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Rebel Madness “Ocean Lagoon” Mesh Underbust Corset Review

Last updated on January 28th, 2019 at 09:40 pm

This entry is a summary of the review video “Rebel Madness “Boho” / “Ocean Lagoon” Mesh Corset Review”. If you would like more complete information and side notes about the corset, you can watch the video on YouTube here:


Fit, length Center front is 11 inches long, princess seam is 9.5 inches (4 inches from the waist up, 5.5 inches from the waist down), the side seam is 10 inches and the center back is 11 inches long.
Rib spring is 7″, lower hip spring is 14″. Ribs are slightly conical, but the mesh allows some flexibility in the ribs. I recommend this for someone with a high waist and full hips.
Material The mesh parts are single layer synthetic corsetry mesh. The front and back panels are 3 layers (fashion fabric is decorative lightweight cotton, another cotton interlining, and black twill lining).
Construction 6-panel pattern (12 panels total). Panels 2,3,4 and 5 all have some ease over the hip to create ample space over the hips. Panels were assembled with seam allowances facing outward (so as not to scratch the skin) and decorative lightweight cotton boning channels were laid down on the outside.
Waist tape One-inch-wide waist tape made from grograin ribbon, stitched on the inside of the corset (obviously also visible on the outside due to the mesh). Seems to be full width (center front panel to center back).
Binding Commercially-sourced black cotton bias tape, machine stitched on both sides (probably on a single pass, possibly by using a special sewing machine attachment).
Modesty panel 6.25 inches wide, unstiffened, made from 2 layers of black cotton twill. Not sewn into to the corset – it’s suspended on the laces using grommets.
There’s also a 1/2-inch-wide unstiffened modesty placket in front, extending from the knob side of the busk, also covered in the same fashion fabric.
Busk 10” long, with 4 loops and pins, equidistantly spaced. Standard flexible busk, with an additional ¼” flat steel bone adjacent to the busk on each side.
Boning 16 bones total in this corset, 8 on each side. On each side, 5 of them are spirals about ¼ inch wide – single boned on the seams. One of the bones by the grommets is spiral steel (so the back is a but more flexible than usual when lacing up) but the bones at the center back seam, on the outer edge of the grommets, are flat steel. The bones adjacent to the busk are also flat steel.
Grommets There are 20, two-part size #0 grommets (10 on each side). They have a medium flange and are spaced equidistantly, and finished in black. They’re very nice quality (similar to Prym brand) and have rolled beautifully – definitely an improvement from the smaller silver grommets used in their old stock of corsets!
Laces The laces are black, ¼” wide nylon cord / shoelace. They are a bit springy / spongey, but they hold bows and knots well and they are definitely long enough.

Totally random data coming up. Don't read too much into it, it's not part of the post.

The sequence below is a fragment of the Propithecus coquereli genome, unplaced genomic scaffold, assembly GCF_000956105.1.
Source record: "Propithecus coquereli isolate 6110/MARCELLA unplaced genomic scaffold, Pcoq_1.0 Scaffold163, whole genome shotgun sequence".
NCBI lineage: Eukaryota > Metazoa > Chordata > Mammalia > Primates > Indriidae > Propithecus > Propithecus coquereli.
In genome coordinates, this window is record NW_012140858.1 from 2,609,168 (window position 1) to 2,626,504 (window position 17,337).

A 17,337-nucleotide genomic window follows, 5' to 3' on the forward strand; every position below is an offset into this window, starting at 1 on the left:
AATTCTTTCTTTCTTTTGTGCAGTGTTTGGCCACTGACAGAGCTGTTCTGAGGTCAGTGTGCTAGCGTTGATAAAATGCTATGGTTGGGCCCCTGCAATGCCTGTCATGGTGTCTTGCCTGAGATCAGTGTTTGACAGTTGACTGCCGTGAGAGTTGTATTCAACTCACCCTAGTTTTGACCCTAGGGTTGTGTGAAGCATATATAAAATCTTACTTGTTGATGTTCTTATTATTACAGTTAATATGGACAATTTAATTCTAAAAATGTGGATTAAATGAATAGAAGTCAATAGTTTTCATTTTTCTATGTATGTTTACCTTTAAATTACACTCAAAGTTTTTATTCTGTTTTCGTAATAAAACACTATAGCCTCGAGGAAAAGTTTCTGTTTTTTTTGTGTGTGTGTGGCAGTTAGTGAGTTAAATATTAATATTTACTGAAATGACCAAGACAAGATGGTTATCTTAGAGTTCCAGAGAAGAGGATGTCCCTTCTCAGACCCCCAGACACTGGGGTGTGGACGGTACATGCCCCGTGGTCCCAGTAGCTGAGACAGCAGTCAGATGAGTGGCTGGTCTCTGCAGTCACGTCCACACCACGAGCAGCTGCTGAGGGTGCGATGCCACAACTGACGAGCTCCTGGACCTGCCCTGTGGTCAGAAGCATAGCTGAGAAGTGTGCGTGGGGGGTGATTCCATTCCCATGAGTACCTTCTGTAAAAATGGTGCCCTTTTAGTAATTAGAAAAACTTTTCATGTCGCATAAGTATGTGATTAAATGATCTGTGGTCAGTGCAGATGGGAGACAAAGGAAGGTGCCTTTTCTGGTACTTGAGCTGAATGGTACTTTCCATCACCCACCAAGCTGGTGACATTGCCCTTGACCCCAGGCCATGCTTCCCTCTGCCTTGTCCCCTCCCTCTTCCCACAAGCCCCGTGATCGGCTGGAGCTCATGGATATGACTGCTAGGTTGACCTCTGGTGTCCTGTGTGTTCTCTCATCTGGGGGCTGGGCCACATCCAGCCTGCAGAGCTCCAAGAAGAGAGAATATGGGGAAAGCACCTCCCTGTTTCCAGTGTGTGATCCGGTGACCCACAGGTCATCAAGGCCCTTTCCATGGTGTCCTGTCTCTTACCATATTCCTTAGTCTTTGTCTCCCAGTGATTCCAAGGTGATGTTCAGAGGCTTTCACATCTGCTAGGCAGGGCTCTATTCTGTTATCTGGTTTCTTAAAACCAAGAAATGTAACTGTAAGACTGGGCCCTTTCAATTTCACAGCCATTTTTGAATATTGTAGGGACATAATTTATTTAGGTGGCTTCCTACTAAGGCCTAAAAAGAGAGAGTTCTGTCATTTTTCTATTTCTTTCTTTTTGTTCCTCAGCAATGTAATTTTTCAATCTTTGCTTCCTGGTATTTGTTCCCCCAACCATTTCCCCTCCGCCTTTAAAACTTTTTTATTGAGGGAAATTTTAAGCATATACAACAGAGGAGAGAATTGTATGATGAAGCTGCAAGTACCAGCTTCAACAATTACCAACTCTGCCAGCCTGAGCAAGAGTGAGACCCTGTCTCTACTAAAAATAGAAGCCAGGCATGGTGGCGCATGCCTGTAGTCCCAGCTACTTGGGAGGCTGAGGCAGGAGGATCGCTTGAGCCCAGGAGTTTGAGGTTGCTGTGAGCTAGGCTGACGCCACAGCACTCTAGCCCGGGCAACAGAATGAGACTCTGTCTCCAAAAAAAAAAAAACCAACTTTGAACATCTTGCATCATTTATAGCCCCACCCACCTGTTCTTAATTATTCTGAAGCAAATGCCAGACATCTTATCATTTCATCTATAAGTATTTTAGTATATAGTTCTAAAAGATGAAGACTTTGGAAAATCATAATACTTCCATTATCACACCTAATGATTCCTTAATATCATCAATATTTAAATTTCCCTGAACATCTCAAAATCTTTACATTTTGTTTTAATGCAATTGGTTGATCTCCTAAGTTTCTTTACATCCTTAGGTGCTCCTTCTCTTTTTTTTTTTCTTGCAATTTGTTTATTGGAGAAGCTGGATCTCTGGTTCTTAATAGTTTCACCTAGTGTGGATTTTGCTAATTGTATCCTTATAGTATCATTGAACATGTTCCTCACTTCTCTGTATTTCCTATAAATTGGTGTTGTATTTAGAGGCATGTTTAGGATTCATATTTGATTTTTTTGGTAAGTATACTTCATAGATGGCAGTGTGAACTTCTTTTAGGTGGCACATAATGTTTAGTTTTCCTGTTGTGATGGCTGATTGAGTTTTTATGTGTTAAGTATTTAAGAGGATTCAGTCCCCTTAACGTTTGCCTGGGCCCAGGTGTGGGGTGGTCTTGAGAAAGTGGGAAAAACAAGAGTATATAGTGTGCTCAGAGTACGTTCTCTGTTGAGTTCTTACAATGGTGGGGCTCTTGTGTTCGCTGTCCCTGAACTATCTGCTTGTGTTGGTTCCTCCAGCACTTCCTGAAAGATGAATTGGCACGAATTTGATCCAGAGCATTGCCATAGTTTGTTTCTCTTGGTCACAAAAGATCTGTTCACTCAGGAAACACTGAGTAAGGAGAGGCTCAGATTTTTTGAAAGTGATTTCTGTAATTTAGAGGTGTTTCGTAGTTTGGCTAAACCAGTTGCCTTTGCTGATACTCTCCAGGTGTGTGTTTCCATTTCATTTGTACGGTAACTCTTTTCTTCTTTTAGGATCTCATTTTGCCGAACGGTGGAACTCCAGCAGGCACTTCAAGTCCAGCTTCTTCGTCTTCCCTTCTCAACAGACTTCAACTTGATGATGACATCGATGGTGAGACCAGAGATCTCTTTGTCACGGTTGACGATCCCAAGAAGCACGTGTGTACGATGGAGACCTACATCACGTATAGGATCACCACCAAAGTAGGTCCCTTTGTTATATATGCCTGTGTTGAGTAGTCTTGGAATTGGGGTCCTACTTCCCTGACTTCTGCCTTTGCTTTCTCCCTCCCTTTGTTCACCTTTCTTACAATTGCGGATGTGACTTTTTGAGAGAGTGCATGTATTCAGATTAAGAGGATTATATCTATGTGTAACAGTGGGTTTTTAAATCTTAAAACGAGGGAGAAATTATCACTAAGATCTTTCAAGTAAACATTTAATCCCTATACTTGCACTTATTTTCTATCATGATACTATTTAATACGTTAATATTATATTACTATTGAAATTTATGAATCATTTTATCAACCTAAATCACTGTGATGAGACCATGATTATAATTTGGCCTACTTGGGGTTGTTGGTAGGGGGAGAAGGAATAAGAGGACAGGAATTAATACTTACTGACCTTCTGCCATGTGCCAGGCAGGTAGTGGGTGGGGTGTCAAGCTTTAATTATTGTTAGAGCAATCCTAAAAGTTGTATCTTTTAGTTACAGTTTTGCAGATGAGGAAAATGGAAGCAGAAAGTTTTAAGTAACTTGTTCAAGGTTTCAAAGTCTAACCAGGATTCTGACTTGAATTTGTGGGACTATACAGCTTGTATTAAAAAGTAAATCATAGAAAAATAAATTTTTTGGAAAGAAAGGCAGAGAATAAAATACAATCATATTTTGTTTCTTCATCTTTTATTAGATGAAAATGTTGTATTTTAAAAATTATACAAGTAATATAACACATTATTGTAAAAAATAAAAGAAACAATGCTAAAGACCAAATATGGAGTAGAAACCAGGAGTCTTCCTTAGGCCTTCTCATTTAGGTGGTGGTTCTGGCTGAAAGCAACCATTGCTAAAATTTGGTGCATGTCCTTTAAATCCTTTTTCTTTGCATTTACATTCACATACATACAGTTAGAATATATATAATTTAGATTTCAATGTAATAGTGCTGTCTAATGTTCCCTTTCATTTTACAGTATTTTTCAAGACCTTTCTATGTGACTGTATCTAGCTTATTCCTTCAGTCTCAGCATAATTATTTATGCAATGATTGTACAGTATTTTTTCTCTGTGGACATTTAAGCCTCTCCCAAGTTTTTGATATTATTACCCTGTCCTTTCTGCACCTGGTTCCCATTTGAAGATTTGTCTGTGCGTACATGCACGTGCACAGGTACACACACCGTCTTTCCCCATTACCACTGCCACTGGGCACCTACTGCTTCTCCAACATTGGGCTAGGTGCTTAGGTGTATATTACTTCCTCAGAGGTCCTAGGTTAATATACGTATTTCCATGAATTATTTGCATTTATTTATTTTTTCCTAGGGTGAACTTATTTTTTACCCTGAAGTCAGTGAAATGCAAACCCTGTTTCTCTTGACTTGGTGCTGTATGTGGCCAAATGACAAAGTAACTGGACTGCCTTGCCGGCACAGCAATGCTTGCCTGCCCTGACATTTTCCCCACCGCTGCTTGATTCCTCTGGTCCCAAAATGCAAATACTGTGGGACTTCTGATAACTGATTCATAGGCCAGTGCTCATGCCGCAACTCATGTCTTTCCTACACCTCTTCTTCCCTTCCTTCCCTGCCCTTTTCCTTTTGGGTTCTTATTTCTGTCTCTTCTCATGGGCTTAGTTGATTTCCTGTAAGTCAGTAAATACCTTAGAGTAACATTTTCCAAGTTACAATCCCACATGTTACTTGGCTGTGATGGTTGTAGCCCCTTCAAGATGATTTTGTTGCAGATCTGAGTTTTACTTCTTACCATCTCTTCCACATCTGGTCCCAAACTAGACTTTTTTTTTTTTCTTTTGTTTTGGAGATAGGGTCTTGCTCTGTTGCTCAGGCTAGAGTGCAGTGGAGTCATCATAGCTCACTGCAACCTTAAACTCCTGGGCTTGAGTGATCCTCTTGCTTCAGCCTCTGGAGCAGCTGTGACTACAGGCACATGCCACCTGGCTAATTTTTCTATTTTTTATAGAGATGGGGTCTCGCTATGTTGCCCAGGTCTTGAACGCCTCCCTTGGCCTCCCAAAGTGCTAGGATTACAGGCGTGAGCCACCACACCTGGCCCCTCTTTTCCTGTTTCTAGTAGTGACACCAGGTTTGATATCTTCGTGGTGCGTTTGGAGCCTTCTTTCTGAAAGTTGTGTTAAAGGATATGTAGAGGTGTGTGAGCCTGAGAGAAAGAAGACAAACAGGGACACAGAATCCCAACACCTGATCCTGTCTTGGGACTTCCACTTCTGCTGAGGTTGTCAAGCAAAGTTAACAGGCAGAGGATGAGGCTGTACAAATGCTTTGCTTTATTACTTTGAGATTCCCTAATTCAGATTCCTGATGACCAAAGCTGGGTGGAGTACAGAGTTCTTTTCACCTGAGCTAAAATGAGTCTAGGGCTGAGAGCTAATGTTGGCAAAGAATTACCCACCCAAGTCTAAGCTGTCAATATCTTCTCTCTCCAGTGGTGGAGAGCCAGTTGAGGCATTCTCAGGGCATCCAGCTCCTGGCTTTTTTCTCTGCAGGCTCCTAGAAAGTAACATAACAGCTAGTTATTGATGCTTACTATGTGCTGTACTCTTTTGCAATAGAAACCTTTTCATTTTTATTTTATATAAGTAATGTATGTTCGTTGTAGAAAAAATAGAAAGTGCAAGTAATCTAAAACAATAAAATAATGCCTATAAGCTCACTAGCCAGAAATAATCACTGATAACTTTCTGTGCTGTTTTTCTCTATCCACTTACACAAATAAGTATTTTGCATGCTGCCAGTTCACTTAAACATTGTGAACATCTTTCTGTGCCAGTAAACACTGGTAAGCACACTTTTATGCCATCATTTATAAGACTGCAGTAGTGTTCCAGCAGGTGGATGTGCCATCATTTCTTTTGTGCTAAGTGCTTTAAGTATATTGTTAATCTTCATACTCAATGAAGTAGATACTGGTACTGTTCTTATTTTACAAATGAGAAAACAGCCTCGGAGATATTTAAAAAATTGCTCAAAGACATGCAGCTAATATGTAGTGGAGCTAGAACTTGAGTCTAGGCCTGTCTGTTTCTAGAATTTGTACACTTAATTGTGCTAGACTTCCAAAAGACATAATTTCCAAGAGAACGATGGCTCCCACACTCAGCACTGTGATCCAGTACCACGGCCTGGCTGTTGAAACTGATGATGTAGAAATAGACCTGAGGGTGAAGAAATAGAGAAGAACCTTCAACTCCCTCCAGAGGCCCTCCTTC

Price Available in the blue decorative fabric you see here, but also available in a more simple all black design. Sizes 18″ up to 28″ closed waist.
As of 2017, the price is $95 USD. Find it here on Etsy.


Final Thoughts:

Ocean Mesh mini underbust corset by Rebel Madness, model unknown. Image courtesy of Awin / Etsy. $95 USD.

This corset goes by several names, like “boho mesh”, “ocean mesh” or “lagoon mesh”. If you search any of those names on Etsy, you will find the listing – or you can find it here.

Because this corset is longer from the waist down than it is from the waist up, it would suit someone with a high waistline / deep pelvis, or it could conceivably be worn as an “active longline” corset (a term coined by Electra Designs, where the bottom edge of the corset covers the hips and lower abdomen, but the top leaves the ribs mostly free for expansion and movement). While I would still not recommend exercising or working out in any corset, this corset does leave my upper ribs more free for deep breathing, as I have a longer torso.

The mesh is a great quality, finely-woven synthetic corsetry mesh. Although we’ve been conditioned to think “natural fibers are superior” when it comes to corset strength fabrics (like cotton coutil) due to their breathability, the truth is that synthetic mesh fabrics tend to be stronger – and because they are a mesh, they are still lightweight and breathable. However, as always, I would recommend wearing this corset with a shirt or liner underneath to prevent chafing and to protect your corset from the sweat and oils from your body.

One concern I had was that the decorative blue fabric seemed a bit transparent (at certain angles, the edge of the spiral bones show through the channels) and I was worried that it would be too thin to keep the bones in place without eventually wearing a hole through the fabric after several months of use. Magda and Maciej (the Rebel Madness team) ensured me this would not happen, as they test all of their designs for at least 6 months before putting them on the market. So far I’ve not seen any damage or wear to this corset (but I have so many corsets that I don’t wear this one daily), so for now my worries are assuaged. However, I’m thinking about adding some decorative flossing on top and bottom of each boning channel in a delicate light blue or deep purple floss, which will add even more security against any future issues.

The prices of Rebel Madness corsets are also extremely reasonable for an entry-level corset (I’ve noticed that corsets made in Poland tend to be lower in price in general), at $95 in their Etsy shop.

Do you have this corset, or another corset from Rebel Madness? What do you think of it? Leave a comment down below!